In a phase II clinical trial, a combination based on the cancer drug imatinib was shown to be 100 percent effective against malaria. The study was published in the Journal of Experimental Medicine.
Recently, a variant of Plasmodium falciparum, the parasite that causes the most dangerous form of malaria with the highest mortality rate, has become resistant to drugs and has spread widely in Southeast Asia. It turned out that in some areas up to 80 percent of malaria parasites were resistant to drugs.
Researchers from Italy and the United States discovered that the drug imatinib, developed by Novartis to fight chronic myeloid leukemia and other blood cancers, could block the spread of the parasite in blood cell cultures. Immediately after this discovery, human clinical trials of the drug began in the Vietnamese province of Quang Chi. The second phase compared the effectiveness of two therapies – using the standard antimalarial drugs piperaquin and dihydroartemisin and combining imatinib with them. “We did not test imatinib separately because it would be unethical to treat patients suffering from a potentially fatal disease with an untested therapy,” said study group co-leader Professor Philip Lowe of Purdue University.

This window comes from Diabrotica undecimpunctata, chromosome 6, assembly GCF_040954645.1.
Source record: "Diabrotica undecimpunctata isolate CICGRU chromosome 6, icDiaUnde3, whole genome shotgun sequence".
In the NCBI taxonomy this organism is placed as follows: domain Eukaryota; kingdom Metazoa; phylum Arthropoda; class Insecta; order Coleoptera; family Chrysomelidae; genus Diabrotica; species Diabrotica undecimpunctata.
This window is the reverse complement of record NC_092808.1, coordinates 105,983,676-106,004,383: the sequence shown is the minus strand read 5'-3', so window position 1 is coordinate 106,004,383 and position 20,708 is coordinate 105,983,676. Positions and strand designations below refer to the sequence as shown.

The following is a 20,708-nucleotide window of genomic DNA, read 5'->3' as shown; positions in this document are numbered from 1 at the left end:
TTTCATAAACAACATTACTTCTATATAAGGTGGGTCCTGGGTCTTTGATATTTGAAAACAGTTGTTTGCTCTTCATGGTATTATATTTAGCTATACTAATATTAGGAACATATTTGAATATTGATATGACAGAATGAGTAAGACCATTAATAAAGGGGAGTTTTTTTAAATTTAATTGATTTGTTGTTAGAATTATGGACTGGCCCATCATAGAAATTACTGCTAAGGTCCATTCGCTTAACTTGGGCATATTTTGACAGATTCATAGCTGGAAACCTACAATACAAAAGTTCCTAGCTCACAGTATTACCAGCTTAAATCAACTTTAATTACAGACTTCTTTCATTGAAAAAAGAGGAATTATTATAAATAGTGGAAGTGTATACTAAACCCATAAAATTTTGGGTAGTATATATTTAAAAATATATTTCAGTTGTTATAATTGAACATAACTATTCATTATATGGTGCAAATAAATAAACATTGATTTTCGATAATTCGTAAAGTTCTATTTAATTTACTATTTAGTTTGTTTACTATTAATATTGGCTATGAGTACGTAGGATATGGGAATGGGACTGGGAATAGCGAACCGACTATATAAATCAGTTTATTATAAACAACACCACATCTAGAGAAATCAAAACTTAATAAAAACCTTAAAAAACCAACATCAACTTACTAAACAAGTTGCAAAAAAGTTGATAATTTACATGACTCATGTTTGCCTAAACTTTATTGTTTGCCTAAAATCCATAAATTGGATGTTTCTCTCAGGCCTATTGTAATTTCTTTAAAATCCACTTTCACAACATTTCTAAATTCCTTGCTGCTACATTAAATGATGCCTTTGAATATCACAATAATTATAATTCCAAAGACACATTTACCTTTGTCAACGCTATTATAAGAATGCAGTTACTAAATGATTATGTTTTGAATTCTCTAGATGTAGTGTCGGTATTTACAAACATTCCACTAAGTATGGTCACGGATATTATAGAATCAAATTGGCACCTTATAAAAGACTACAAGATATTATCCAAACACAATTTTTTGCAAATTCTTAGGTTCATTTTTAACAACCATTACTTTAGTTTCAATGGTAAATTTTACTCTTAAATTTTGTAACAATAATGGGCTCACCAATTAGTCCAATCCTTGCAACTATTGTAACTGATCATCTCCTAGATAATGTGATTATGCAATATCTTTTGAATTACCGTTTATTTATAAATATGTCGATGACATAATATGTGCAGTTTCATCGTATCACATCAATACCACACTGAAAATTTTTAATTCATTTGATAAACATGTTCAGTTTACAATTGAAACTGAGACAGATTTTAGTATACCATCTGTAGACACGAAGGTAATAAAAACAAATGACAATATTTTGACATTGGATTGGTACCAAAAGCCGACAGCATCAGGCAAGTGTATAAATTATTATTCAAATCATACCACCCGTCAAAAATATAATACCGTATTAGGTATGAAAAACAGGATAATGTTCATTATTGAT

The combination with imatinib killed 90 percent of the parasites in the body in two days and 100 percent in three. Patients who received the drug also stopped feeling pain twice as quickly. The researchers note that the success of imatinib is probably due to the fact that the drug’s target is not the malaria parasite itself, but the red blood cells it infects, uses to reproduce and then destroys. “Since our target is the red blood cell enzyme, the parasite has no way to gain resistance. It just can’t make the proteins in our red blood cells mutate,” Lowe stressed.